The ‘six inches’ that make the difference

The Indian Premier League (IPL) has had a wonderful start. This was just the entertainment for the bored and isolated Indians locked down in their homes for the last few months due to the Covid-19 pandemic. An evening of a ‘live’ episode of cricket drama saw 20 crore viewers watching the opening match of the tournament. This number will escalate as the people following the games get more information and a better insight into the teams and players involved.
The diversity where people and places are concerned in modern India has now extended in such a way that a cricketer follower’s loyalty to one’s hometown is not the only criteria to cheer a team. The IPL has made cricket into a family drama where the young and the old have their own thoughts and views. This is solely because the T20 format has so many variants and uncertainties that predicting a result or performance is like a game of dice. This is what makes the shortest version of the game exciting and mesmerising.
Cricket has always been a sport that one has associated with one “that is played a lot between the ears”. These six inches make the difference. The traditional game of cricket is a slow five-day affair in which one has time to implement or construct one’s strategy. A batsman of the calibre of Sachin Tendulkar could decide not to play a cover drive and still make a double century and a bowler like Glenn McGrath or James Anderson could pester a batsman the whole day bowling outside the off stump to frustrate him into finally succumbing to the plot. The great Sunil Gavaskar, Rahul Dravid, or the present-day patient executioner Cheteshwar Pujara’s strategy of grinding the bowlers and then gradually getting the better of them was possible because of the way they could mentally tune themselves to the traditional format of the game.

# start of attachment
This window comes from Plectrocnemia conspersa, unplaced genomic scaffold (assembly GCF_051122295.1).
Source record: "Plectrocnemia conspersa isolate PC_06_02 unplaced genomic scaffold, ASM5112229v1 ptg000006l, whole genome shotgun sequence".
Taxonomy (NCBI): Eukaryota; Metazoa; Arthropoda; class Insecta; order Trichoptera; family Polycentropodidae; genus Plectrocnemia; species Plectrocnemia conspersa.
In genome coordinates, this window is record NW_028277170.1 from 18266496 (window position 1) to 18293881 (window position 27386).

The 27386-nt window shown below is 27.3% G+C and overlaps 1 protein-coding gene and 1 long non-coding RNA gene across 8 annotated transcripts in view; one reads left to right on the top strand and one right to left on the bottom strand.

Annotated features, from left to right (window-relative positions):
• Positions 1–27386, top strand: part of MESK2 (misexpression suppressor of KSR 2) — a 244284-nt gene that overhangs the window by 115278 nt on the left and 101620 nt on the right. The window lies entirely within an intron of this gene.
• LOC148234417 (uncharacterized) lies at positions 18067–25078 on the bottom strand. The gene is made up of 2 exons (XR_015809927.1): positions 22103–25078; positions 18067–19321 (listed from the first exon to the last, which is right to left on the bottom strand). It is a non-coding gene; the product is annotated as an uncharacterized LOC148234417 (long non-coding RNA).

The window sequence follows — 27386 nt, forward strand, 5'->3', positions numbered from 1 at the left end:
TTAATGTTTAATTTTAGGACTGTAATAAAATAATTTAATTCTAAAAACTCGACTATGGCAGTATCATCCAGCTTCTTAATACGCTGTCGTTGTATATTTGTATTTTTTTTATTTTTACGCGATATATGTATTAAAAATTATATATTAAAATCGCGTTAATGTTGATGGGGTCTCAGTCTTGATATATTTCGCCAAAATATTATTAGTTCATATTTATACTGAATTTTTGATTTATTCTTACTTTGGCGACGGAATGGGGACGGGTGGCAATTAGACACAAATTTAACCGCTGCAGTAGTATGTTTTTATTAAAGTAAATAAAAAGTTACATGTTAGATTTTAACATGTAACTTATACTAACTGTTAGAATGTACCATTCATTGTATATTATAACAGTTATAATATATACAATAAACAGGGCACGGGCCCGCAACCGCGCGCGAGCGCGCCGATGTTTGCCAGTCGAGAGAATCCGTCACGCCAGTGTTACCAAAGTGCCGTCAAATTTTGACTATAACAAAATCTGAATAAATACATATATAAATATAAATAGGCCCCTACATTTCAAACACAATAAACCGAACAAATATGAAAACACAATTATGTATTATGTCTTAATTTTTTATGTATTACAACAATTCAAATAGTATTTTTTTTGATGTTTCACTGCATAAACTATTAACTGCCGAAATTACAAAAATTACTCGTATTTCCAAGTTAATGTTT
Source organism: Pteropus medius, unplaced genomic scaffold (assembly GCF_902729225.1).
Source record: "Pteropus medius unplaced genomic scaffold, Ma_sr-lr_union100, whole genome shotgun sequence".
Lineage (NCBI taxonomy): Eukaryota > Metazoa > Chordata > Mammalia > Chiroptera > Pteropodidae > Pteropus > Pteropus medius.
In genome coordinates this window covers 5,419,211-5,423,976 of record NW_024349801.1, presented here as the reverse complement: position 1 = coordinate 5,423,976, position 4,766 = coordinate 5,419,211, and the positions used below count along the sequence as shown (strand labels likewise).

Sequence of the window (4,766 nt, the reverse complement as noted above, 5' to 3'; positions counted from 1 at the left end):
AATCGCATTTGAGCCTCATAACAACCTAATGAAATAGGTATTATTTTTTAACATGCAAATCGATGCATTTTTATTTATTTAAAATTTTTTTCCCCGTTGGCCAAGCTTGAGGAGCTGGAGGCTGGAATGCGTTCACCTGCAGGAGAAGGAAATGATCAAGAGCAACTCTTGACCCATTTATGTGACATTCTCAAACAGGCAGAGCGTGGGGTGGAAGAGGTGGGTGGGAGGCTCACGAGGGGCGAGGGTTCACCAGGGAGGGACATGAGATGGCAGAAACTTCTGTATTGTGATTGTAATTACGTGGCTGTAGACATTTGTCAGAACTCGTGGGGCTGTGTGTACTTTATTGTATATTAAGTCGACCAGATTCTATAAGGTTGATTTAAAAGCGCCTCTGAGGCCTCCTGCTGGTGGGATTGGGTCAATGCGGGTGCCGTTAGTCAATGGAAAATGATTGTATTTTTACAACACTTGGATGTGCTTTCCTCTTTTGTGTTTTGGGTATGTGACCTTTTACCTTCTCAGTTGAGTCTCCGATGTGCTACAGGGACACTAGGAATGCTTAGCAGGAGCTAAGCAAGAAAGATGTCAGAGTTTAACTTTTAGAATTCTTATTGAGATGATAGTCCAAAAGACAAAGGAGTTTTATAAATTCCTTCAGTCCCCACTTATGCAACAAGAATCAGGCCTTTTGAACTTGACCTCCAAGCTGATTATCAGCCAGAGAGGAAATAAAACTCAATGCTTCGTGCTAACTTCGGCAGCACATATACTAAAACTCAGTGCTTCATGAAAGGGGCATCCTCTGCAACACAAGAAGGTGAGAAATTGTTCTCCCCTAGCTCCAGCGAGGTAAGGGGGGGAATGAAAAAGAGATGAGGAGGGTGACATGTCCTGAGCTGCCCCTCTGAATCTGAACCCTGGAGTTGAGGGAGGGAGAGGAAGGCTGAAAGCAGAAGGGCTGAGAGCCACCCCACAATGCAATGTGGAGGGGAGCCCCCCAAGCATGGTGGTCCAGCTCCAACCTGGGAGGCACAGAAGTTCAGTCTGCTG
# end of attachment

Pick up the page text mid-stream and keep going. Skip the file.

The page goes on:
The T20, on the other hand, has made the task of the bowler and the batsman far more difficult, as the time that one had earlier to plan and execute has now shortened significantly. Although teams now have cricket as well as mental coaches and analysts as part of the entourage, the initial IPL matches in the UAE have shown that cricketers need far more training in the development of their thought and mental process.
Earlier, one never acknowledged the importance of the mental aspect of the game, as patience and self-restraint carried one through one’s problematic phase. This, unfortunately, is not possible in the T20 format today as the cricketer does not get enough time to re-evaluate and deliver.
A good example of this was Mayank Agarwal, when he played a gem of an innings and brought his team to the brink of victory. With just one run to get off three balls and him batting on 89, he was caught off a full toss to the only fielder placed deep in the cover boundary. It was unpardonable. His mind was all set to make a grand finish rather than ensuring a certain victory, which he could have achieved quite easily. One feels sorry to put the entire blame on him, as the team would not have been in such a position had it not been for his efforts. But in the end, the result is what counted. He failed mentally to finish the task.